01 April 2009 (released)
16 May 2009
The music of the 70’s rose, full of hope and still with its innocence intact – more or less – and brimming over with ideas and enthusiasm. Bands were allowed daft names and music companies even took chances on bands that played 10 minute jazz-oriented grooves without vocals and without a hope of hitting the singles chart. This is the world that gave us Demon Fuzz and we should rejoice that from that time of richness we have such gems as this to enjoy.
This has been one of the legendary Brit-Psych albums that were thought lost until a while back when it surfaced and now Esoteric have packaged it together with the three tracks from the even more rare three track EP the band released on Sunset. It reeks of the jazz and African influences that were rife at the time and the ‘Blood Sweat & Tears crossed with Grand Funk Railroad’ blast of sound that greets the listener is both exciting and intriguing. They really do have influences from all over – there is some of the Arabian desert as well as Chicago, NYC and Marseilles – and an overwhelming integrity and sense of depth to the music.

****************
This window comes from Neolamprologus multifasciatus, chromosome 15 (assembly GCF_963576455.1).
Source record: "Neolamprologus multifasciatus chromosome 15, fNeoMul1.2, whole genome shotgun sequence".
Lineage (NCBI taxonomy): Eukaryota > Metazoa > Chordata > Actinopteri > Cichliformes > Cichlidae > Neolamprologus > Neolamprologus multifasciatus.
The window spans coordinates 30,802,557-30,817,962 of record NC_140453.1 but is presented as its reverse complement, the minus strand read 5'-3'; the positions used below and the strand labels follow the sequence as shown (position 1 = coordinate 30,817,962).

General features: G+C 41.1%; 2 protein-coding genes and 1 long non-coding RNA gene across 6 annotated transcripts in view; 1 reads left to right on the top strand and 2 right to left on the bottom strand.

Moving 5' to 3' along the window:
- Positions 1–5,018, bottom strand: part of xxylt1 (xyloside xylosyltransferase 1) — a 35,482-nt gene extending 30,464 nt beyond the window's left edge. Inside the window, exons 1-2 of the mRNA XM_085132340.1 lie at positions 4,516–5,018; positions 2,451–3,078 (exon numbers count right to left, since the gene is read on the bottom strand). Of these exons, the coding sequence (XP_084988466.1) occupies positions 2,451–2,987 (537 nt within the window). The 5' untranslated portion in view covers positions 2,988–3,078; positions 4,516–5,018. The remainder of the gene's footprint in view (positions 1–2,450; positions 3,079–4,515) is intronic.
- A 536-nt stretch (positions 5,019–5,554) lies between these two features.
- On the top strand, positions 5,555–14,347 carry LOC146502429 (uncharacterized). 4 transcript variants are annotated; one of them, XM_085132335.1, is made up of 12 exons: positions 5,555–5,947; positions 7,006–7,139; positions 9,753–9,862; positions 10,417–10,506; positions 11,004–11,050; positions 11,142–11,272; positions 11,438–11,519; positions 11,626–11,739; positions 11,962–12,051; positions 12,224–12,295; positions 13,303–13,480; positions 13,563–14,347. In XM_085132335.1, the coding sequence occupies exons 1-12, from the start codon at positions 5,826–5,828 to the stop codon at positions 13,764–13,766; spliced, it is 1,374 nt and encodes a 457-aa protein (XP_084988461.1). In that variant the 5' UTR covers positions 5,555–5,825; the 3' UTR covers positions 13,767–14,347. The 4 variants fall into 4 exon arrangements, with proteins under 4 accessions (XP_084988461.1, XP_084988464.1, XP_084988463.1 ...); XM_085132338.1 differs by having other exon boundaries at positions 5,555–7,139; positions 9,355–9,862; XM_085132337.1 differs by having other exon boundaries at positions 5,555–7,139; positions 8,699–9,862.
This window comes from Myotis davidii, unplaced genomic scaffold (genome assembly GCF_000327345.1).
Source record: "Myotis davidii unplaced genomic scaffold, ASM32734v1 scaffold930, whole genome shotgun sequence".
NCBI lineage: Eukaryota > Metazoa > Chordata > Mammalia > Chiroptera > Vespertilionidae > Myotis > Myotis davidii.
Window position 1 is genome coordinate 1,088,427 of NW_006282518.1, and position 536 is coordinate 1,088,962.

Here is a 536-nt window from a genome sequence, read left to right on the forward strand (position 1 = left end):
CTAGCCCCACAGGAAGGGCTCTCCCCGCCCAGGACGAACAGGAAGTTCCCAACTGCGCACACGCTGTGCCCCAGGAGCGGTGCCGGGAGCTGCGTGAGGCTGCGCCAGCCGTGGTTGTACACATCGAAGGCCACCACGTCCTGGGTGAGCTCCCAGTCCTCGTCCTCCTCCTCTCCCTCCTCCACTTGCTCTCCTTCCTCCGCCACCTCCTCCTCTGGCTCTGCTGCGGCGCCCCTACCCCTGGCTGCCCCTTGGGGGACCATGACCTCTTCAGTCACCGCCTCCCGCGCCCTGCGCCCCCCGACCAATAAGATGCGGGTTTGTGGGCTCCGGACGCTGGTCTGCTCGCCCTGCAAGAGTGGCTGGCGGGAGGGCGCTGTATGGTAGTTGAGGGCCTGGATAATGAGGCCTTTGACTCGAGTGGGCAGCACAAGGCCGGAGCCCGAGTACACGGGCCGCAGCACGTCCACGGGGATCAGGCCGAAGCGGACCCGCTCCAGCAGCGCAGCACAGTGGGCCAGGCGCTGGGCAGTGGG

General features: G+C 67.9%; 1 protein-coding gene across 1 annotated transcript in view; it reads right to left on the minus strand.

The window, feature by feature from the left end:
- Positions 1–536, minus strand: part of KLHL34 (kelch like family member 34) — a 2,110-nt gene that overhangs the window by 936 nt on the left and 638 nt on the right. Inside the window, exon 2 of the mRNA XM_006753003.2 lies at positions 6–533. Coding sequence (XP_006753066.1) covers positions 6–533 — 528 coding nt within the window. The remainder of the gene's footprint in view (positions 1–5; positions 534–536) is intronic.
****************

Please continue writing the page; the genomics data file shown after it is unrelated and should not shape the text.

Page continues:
This may not sound exciting but it is all of that as well. The sax playing is superb, courtesy of Paddy Corea, and the keyboards featuring Ray Rhoden are a hell of a lot more than fills for the sound. The seven guys who made up Demon Fuzz had a history that went back through the sixties and who had been playing Ska, Soul and Blues before finding their place as ‘Progressive’ artists.
Admittedly some of the songs meander and the ‘groove’ sometimes needs the assistance of certain chemical stimulants to be fully appreciated but this is a great example of what happens when a band is allowed to find its own path without the ‘guidance’ of men in suits.
There are a lot more hits here than there are misses and thanks to the internet you can even forgive them the name – you don’t have to walk into WH Smith and ask for the latest by Demon Fuzz from a sniggering 14 year old.
Just turn down the lights and enjoy it.